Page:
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Non-pollen palynomorphs as an aid to the identification of ancient farming activities: an experimental and archaeological approach

Morandi, L. (2018) Non-pollen palynomorphs as an aid to the identification of ancient farming activities: an experimental and archaeological approach. PhD thesis, University of Reading

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Abstract/Summary

This research aims to assess the potential of non-pollen microfossils in archaeological research, as this evidence provides an important and previously overlooked contribution to the investigation Neolithic farming activities and their environmental impact. The Ligurian Neolithic provides an excellent cultural and environmental framework to test this approach, given the presence of upland mires suggesting human-driven vegetation change. In particular, the study aims to assess whether the introduction of a pastoral economy is detectable in the palaeoecological record. The analysis of a Middle Holocene sequence from an upland mire (Prato Spilla ‘A’, 1550m asl) allowed new inferences, partially questioning previous studies. The sequence was rich in NPPs, showing the occurrence of several types indicating, amongst others, hydrological changes, grazing herbivores on the site and a relatively dense tree canopy. The presence of Neolithic communities settled in the region makes it difficult to distinguish between natural and human-driven changes. However, due to the probable absence of long-distance transhumance in the period, it is likely that the outlined picture mostly results from natural events. Deep cores dated to the Early and Middle Neolithic (6th-5th Millennium BC) from a coastal alluvial plain (Genoa, Piazza della Vittoria) were analysed. The results show the unequivocal presence of herbivores around a site where possible remains of piledwellings were found, as well as periods of desiccation and flooding of the area. This is a significance contribution to the archaeology of the region, given the paucity of evidence for human occupation of coastal areas during this period. The issue of prehistoric field manuring was also addressed, studying samples from a Bronze Age terraced site (Castellaro di Uscio). Palynological analysis point to a relatively open landscape during the Final Bronze Age, complementing previous studies on charcoal macro-remains and suggesting that the collection of wood was highly selective. Archaeological layers from a Neolithic cave (Cave of Arene Candide) were analysed, showing the validity of dung fungal spores to identify stabling layers in pastoral sites. In addition, a short chapter on stable nitrogen isotopes from bulk sediment samples was added, in order to test this method as a further tool for the investigation of dung deposits. The potential of coprophilous spores as localised indicators to identify archaeological animal enclosures was assessed through the analysis of a range of modern samples from dung heaps, stable floors and outdoor corrals from sites characterised by different animal densities and frequency of use. A reference dataset of spore concentration per unit of volume and weight is provided as an aid to the interpretation of ancient contexts. The results show the importance of surface disturbance due to animal trampling as a likely driving factor for spore abundance, as well as the variability of coprophilous assemblages and dominant taxa. Light was shed on the informative potential of newly identified microfossils strongly associated with herbivore dung and of spores of hay-inhabiting thermophilic fungi. The method was tested on a stratified deposit from an abandoned rock shelter used as a stable for several decades, and the results compared to the abundance of faecal spherulites and total phosphorus. A clear match between these proxies was shown, as well as the relevance of the study to detect in the archaeological record short-term episodes of abandonment, leading to fungal growth and sporulation.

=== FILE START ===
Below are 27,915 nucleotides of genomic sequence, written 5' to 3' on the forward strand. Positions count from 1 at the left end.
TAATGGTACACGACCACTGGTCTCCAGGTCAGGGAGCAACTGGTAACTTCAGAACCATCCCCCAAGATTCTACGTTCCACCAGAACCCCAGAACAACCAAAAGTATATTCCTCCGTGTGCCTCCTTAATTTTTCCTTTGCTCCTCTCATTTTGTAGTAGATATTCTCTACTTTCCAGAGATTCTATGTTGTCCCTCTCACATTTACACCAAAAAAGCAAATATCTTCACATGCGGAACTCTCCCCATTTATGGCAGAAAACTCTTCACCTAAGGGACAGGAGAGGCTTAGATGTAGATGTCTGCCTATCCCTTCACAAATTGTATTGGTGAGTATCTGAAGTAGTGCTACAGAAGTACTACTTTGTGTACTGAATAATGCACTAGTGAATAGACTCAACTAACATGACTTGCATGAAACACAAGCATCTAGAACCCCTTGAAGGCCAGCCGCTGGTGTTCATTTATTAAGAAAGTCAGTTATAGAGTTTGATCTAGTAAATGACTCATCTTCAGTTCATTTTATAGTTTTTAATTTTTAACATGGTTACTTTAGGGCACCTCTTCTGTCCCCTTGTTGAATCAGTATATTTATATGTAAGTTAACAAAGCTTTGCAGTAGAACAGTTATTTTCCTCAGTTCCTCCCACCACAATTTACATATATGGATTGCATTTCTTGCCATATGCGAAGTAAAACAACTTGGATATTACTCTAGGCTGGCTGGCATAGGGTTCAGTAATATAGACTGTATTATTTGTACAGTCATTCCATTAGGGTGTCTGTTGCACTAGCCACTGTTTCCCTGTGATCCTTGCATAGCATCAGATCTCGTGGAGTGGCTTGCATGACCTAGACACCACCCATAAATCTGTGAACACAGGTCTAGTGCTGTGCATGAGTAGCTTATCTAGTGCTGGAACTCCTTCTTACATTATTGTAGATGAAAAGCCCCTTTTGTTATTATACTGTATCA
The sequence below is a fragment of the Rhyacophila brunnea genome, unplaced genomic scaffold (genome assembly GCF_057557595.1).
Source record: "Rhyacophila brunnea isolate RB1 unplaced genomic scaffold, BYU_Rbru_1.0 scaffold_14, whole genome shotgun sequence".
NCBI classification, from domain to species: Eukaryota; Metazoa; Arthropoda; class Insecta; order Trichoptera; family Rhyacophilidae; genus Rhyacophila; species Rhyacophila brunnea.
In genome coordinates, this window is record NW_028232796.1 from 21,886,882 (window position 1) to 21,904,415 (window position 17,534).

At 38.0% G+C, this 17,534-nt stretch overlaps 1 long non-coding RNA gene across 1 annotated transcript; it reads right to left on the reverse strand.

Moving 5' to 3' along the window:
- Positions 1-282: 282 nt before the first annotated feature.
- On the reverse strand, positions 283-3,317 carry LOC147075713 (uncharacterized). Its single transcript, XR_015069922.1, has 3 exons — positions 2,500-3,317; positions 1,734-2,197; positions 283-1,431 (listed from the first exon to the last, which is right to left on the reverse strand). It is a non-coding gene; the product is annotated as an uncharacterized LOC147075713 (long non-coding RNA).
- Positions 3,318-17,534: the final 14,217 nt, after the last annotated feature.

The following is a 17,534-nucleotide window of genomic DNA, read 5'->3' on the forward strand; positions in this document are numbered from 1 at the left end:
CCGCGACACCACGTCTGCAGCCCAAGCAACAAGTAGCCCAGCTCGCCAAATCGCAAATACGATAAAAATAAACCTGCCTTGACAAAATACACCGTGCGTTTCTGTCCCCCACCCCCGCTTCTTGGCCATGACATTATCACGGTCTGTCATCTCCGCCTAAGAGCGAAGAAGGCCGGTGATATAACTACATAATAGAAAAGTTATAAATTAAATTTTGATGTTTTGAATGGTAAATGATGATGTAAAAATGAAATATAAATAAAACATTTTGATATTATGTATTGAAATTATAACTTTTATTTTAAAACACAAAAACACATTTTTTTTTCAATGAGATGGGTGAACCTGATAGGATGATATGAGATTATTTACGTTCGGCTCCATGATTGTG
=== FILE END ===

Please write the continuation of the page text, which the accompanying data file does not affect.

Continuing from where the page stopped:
Item Type:Thesis (PhD)
Thesis Supervisor:Branch, N. and Bell, M.
Thesis/Report Department:School of Archaeology, Geography & Environmental Science
Identification Number/DOI:
Divisions:Faculty of Science > School of Archaeology, Geography and Environmental Science > Department of Archaeology
ID Code:78946
Date on Title Page:2017
Additional Information:Published works removed from Appendix III as copyright permissions not established

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